Michael Miller was first introduced to soccer and FC Barcelona by his uncle, Hassan, who played in the Moroccan first division for Kénitra Athletic Club, more commonly known as KAC.
Led by stars including Ronald Koeman, Andoni Zubizarreta, Romario, Hristo Stoichkov, Michael Laudrup and a teenage Pep Guardiola, the Johan Cruyff-managed Barça won four consecutive LaLiga titles between 1990-94 and hoisted the UEFA Champions League trophy in 1991-92.
Why FC Barcelona though?
“My uncle loved FC Barcelona because the club where he was trained at in Morocco followed the same philosophy of Total Football that was adopted by FC Barcelona and way before them AFC Ajax,” Miller says. “That’s the philosophy that my uncle grew up with—he played every position except goalkeeper, and he ended up being a midfielder as a pro.”
Miller, a Moroccan born and raised in Montreal, remembers rushing home from school to watch Barça play midweek Champions League matches, which, at the time, were the rare opportunities he could actually watch them on Canadian TV.
As his fandom grew, so did Miller’s involvement. He later discovered a local supporters club, but with many of its members older and not as eager to recruit new members and coordinate watch parties and events, the torch was passed to Miller to reignite culés’ passion in Montreal. And in 2016, Club Blaugrana de Montréal was born.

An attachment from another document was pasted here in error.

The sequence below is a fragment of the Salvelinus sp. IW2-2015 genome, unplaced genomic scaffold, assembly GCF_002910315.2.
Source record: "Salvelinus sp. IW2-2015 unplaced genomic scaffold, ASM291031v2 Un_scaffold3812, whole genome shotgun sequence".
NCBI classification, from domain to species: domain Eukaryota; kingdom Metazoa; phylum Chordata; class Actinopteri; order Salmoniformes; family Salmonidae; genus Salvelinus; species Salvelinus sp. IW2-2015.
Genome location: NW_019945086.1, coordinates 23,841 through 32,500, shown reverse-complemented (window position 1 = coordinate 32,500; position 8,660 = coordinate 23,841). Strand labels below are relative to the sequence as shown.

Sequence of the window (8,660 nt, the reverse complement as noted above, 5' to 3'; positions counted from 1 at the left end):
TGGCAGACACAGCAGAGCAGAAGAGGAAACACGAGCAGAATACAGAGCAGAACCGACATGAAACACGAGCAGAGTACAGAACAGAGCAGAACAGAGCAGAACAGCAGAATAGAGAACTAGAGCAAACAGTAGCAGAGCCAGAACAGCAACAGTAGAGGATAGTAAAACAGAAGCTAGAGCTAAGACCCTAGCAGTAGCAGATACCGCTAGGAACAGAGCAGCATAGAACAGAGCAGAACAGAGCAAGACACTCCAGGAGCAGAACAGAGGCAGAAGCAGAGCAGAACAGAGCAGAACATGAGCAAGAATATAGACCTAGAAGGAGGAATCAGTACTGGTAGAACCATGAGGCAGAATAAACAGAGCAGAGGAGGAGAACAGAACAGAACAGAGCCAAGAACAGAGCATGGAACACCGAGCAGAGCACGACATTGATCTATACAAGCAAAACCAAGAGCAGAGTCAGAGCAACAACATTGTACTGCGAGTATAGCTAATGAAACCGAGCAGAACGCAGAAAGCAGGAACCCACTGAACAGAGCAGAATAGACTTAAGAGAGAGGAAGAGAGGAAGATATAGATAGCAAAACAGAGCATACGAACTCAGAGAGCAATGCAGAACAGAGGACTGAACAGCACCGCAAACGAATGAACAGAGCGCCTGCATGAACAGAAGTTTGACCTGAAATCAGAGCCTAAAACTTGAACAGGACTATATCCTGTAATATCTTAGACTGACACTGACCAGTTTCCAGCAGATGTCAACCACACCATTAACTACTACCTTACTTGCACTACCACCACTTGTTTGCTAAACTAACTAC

“It’s a mix between a sports and social club revolving around the club we love but also around our local community,” Miller says. “We all love FC Barcelona and we’re all from Montreal or at least live in the city. We’re making a difference in our local community but also in the international supporters community.”
More than a peña, members of Club Blaugrana de Montréal host matchday activities and watch parties at MVP Bar Sportif, raise money for charities, participate in local rec leagues—as captain, Miller lifted the team’s first trophy last year—and even host a podcast, Blaugrana Podcast, recognized by Barça as the only French-language radio program covering the club.
As president of the peña, Miller, an extroverted certified public accountant, has made friends throughout North America and the world: all thanks to their common bond over soccer, and more importantly, FC Barcelona.
He’s traveled to and met with presidents and members of peñas in San Francisco, San Diego, Dallas and Houston, and has met members of peñas from Ukraine, France, Belgium, Spain and Morocco.
“It’s a brotherhood. It’s a strong community in and of itself,” Miller says. “Despite the different languages, cultures and nationalities, we still have that one thing that holds us together and because we have that one thing in common, we feel like we’re all the same. And it’s an incredible thing.
“I can’t imagine anything else that’s so powerful to break the barriers of cultures, languages, religions. Think of anything. The only thing I can think of is soccer. My club has given me this opportunity to see the world in a way everyone should see the world.”
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